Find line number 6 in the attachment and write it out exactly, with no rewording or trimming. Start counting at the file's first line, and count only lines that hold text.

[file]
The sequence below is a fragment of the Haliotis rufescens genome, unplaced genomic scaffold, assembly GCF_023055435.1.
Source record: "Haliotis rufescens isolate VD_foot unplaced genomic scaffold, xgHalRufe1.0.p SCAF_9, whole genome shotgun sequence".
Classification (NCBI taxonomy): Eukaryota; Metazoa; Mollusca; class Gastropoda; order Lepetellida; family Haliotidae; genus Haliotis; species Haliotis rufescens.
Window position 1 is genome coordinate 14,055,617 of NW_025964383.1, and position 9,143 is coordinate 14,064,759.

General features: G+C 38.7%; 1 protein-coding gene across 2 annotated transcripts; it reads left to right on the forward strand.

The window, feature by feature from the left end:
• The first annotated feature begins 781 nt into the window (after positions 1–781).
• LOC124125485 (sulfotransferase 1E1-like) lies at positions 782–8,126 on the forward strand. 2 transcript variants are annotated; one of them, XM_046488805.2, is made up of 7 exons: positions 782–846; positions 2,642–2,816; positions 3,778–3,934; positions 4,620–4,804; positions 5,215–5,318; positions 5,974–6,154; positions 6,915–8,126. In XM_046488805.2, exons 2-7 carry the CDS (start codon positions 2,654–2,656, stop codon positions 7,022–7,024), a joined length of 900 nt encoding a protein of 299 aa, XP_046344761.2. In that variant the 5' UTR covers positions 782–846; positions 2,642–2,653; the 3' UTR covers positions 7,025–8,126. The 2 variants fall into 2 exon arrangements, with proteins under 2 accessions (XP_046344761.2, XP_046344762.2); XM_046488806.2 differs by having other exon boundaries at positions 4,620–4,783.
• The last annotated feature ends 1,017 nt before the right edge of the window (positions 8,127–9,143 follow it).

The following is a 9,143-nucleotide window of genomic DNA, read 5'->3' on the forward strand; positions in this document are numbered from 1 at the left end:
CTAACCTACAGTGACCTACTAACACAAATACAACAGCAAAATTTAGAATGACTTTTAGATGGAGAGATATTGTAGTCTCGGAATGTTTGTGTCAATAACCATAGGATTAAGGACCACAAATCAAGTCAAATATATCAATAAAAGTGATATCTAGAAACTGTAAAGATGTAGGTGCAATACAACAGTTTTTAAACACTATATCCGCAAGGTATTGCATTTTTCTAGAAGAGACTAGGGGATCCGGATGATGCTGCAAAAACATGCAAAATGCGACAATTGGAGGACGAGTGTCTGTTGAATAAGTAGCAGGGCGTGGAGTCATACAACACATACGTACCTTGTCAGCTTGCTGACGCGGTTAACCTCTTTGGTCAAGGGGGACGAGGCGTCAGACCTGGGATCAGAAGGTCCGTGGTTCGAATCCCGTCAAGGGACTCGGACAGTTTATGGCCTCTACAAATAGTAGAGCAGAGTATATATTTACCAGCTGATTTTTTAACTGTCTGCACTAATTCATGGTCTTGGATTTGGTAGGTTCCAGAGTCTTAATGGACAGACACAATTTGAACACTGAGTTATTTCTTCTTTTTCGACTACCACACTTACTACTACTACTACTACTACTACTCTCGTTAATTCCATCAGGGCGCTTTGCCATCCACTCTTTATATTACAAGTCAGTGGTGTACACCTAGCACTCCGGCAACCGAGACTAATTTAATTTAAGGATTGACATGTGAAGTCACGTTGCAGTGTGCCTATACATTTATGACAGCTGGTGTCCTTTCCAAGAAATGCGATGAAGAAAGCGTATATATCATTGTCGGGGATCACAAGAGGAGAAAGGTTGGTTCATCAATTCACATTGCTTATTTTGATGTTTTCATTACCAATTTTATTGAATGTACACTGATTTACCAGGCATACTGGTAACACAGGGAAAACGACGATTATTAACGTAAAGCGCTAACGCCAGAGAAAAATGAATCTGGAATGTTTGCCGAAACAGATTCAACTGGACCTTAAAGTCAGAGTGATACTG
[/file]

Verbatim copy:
The window, feature by feature from the left end: